After deleting it, it is forbidden here. The Serbian authorities officially banned the Europride march on Tuesday 13 September, a pan-European event for the LGBT community scheduled for Saturday 17 September in Belgrade. “The Serbian police this year banned the march of the Europride, giving an official notification to the organizers”announced Belgrade Pride in a statement released on social networkspromising to fight this cancellation. “Belgrade Pride will use all legal means to reverse this decision”guarantees movement.
The Serbian Interior Ministry confirmed a few moments later in a press release that it had banned the parade and added that a counter-demonstration against the Pride march would also be banned. “Senseless conflicts in the streets of Belgrade would make the position of our country more difficult, they would endanger the safety of the participants in the march as well as that of other citizens”Interior Minister Aleksandar Vulin said.
Tension has grown in the small Balkan country since Serbian President Aleksandar Vucic announced on 27 August that he would call for the parade to be canceled, arousing the anger of representatives of the LGBT community – other events organized as part of Europride, from 12 to 18 September , must be maintained. The Serbian head of state has given a variety of reasons to explain his position, evoking tensions around the former Kosovo province or concerns about energy and food.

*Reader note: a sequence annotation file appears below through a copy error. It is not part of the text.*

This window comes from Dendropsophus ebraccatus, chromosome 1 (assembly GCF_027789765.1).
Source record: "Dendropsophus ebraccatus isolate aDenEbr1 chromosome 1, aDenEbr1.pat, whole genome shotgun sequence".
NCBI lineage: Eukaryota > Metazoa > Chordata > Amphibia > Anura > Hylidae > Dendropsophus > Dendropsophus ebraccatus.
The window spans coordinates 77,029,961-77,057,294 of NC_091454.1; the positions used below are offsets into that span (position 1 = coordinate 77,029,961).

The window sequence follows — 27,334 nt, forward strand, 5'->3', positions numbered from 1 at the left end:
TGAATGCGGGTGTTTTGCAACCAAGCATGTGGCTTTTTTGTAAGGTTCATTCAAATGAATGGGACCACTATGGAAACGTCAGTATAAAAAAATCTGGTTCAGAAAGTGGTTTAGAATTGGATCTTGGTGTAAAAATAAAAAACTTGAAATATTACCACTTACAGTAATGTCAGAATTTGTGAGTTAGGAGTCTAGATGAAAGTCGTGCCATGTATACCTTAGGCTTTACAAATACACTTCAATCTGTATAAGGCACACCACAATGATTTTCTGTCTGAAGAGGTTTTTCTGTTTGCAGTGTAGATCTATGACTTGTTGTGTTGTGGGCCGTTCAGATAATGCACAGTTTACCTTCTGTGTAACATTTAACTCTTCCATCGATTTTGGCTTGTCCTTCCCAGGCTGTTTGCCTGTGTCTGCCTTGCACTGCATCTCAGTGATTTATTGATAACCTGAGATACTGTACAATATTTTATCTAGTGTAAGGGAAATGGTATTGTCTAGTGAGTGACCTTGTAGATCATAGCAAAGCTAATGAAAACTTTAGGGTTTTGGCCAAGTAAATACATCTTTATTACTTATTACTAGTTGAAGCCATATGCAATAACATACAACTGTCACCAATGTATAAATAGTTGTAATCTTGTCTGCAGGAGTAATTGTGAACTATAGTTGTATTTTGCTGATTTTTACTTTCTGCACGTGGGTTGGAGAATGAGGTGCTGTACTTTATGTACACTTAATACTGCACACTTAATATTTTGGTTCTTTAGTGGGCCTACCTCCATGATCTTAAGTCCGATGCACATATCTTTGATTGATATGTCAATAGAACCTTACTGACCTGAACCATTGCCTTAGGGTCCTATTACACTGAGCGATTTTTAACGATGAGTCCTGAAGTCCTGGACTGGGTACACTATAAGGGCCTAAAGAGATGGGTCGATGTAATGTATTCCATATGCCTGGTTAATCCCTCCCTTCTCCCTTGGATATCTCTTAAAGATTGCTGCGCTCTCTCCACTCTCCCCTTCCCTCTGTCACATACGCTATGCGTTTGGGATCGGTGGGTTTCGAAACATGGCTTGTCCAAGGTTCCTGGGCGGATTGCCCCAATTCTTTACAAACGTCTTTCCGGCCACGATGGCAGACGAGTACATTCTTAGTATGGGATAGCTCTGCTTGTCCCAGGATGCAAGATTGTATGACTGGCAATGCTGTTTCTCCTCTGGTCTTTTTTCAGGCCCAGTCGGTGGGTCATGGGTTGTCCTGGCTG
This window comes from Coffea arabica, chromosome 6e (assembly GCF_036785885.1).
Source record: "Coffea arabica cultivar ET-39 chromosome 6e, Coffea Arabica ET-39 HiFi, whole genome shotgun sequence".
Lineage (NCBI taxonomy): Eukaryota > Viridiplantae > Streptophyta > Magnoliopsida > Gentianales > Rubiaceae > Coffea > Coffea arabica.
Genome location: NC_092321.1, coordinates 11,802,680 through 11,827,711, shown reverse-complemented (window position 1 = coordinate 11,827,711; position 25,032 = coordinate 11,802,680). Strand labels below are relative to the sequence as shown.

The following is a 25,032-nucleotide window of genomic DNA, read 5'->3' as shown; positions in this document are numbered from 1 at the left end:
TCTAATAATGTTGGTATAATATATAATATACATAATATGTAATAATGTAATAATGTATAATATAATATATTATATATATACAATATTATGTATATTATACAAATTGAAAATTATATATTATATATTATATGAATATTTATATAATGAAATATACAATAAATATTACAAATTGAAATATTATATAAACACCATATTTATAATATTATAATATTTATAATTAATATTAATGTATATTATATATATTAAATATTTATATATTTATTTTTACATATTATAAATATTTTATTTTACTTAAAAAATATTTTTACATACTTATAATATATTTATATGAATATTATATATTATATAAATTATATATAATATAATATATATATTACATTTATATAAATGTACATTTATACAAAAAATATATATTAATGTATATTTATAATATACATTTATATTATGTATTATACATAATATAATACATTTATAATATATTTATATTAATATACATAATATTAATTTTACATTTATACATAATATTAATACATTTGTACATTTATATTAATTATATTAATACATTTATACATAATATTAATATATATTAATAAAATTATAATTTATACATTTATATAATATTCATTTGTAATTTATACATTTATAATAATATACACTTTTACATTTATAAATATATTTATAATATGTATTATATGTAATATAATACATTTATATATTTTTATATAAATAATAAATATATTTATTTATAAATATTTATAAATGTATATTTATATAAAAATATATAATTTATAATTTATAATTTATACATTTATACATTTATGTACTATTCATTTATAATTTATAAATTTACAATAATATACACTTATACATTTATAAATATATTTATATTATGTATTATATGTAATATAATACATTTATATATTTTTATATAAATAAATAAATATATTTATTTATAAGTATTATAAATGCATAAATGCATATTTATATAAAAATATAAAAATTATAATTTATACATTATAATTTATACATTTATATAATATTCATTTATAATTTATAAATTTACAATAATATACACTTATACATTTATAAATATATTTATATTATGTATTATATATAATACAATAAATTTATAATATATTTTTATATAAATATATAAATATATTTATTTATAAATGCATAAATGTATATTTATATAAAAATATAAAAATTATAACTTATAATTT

The organizers of Europride, a demonstration that subsequently took place in several European capitals, had condemned these claims, declaring that the government did not have the authority to cancel the march. Goran Miletic, one of the organizers, said the event would take place despite the ban. “We will definitely get together and parade as planned”he told Agence France-Presse.
“Risks of violence”
The Ministry of the Interior invoked security reasons to justify its decision: “The two demonstrations would have taken place very close to each other and we felt that there was a risk of attacks and conflicts, as well as the risk of violence. ” The announcement of the ban on the Pride march comes just days after a giant demonstration in Belgrade that brought together thousands of people – motorcycle gangs, Orthodox priests and far-right nationalists – calling for such a measure.
Same-sex marriage is not legal in Serbia and while Serbian Prime Minister Ana Brnabic is openly lesbian, homophobia is rampant in the country. Holding hands in public remains taboo for same-sex couples, while nearly 60% of the LGBT community say they have been physically or emotionally abused, according to a 2020 study published by NGO Ideas and GLIC.
In 2001 and 2010, the Belgrade Pride marches were targeted by far-right groups and severe violence erupted. Since 2014, Belgrade Pride has been held regularly under heavy police protection, but without any noteworthy incidents.